But for the bogged-down-in-bureaucracy European Medicines Agency (EMA), the response last week to the need to increase transparency and streamline its procedures was to set up an expert committee to investigate the activities and operations of its expert committees.
I don’t imagine this is a cynical move by the recently installed head of EMA, Guido Rasi, to kick complaints about a lack of transparency and failure to listen to the needs of patients into the long grass. He knows prevarication won’t magic the issue away.
But a committee to investigate your committees – please!
The immediate reason for the EMA to announce the formation of its scientific coordination board was its embarrassment around the rejection in April – for the third time – of Glybera, a gene therapy treatment for the ultra-rare inherited disorder lipoprotein lipase deficiency developed by Amsterdam Molecular Therapeutics Holding NV.
The EMA’s Committee for Medicinal Products for Human Use (CHMP) ruled that ‑ although it had no safety concerns ‑ the small number of patients who took part in trials meant the data file did not demonstrate that Glybera is effective in limiting the acute attacks of pancreatitis that are the most insidious manifestation of the disorder.
The CHMP exercised its prerogative despite that fact that two other EMA expert bodies, the Committee for Advanced Therapies and the Scientific Advisory Group, recommended Glybera be approved under exceptional circumstances.
Rasi previously told BioWorld it was not surprising that EMA committees had reached differing conclusions, since they are independent of each other. Well maybe not, but there’s little point in preserving the independence of your experts, if the result is to render your organization sclerotic. The EMA needs to function.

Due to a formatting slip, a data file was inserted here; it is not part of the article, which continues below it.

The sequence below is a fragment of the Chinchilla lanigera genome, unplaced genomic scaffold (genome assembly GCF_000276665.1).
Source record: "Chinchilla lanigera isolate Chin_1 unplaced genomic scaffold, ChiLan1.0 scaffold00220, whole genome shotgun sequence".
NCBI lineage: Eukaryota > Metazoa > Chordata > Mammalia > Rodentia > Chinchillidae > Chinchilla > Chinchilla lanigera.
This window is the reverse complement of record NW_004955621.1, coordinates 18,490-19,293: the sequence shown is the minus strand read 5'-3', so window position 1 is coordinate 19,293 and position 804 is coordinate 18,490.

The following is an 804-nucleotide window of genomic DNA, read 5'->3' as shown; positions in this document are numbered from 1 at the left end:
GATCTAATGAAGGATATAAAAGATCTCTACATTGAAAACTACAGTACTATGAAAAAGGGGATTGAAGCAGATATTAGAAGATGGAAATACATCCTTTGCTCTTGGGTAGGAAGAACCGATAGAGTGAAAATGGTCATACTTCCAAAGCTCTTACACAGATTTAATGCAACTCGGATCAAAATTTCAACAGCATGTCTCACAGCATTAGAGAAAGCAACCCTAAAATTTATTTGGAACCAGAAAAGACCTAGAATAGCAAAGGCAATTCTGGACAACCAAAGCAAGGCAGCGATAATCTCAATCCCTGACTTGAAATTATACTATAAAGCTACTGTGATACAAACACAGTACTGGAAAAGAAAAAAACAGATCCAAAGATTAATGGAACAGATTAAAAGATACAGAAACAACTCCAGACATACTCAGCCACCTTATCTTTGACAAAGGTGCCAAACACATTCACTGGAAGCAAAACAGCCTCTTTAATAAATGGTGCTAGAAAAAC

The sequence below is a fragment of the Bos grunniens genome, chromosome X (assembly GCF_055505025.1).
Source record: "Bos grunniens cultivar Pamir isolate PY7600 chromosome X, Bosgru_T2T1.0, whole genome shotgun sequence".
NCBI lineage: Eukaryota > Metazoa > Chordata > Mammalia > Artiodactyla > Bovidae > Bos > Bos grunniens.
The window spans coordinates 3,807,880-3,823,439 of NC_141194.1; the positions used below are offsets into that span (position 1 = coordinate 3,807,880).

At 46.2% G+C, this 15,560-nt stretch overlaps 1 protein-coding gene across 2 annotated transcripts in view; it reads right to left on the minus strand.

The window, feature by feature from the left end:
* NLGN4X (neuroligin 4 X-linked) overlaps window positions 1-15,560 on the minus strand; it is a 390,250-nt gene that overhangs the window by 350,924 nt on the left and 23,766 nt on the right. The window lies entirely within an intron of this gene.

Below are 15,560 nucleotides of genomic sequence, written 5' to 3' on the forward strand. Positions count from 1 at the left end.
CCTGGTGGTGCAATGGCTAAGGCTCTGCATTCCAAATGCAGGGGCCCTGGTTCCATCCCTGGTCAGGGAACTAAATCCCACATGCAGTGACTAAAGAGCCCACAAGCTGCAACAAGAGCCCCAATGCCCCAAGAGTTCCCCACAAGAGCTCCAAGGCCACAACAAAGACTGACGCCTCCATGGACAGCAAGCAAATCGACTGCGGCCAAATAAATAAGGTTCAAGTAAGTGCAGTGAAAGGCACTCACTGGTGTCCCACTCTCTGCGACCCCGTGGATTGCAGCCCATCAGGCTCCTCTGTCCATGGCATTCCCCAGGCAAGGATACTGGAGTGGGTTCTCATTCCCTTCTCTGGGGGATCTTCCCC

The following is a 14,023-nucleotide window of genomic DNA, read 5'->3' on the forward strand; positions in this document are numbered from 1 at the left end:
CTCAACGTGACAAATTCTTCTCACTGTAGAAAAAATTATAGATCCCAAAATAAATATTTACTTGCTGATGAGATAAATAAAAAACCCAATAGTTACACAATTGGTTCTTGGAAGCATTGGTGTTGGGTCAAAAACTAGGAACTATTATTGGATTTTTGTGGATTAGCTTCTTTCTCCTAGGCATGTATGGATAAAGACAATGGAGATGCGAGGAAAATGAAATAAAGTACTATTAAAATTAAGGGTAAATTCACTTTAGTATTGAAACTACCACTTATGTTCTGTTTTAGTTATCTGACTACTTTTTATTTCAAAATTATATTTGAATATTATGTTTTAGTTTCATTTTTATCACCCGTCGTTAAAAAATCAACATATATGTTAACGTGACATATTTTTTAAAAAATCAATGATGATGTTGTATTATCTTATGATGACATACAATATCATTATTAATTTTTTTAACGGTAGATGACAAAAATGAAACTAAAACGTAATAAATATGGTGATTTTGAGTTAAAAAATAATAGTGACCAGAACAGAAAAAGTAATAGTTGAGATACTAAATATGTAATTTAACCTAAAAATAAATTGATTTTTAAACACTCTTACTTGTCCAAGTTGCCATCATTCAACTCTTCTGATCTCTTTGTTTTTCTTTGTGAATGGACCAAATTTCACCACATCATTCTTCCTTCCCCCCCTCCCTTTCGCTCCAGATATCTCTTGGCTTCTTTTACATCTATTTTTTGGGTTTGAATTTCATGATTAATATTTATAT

What makes the case even worse is that the CHMP members who were at the meeting to consider Glybera voted 16-15 in favor of its approval. Unfortunately, it requires 17 votes for a product to be recommended for approval.
Even without knowing which way the missing 32nd member of the CHMP might have cast her or his vote, it is clear a majority of expert opinion believes Glybera should be allowed on the market and given an opportunity to build its case.
The many levels at which the shambolic handling of Glybera is reverberating are eloquently expressed in a letter that Alastair Kent, director of the UK charity The Genetic Alliance, wrote to the head of the European Commission’s Directorate for Health and Consumers protesting at the CHMP’s decision.
If there is a single good reason – beyond the procedural – why Glybera should not be approved under exceptional circumstances to allow efficacy data to accumulate, the EMA should say what it is.
Now that would be transparency.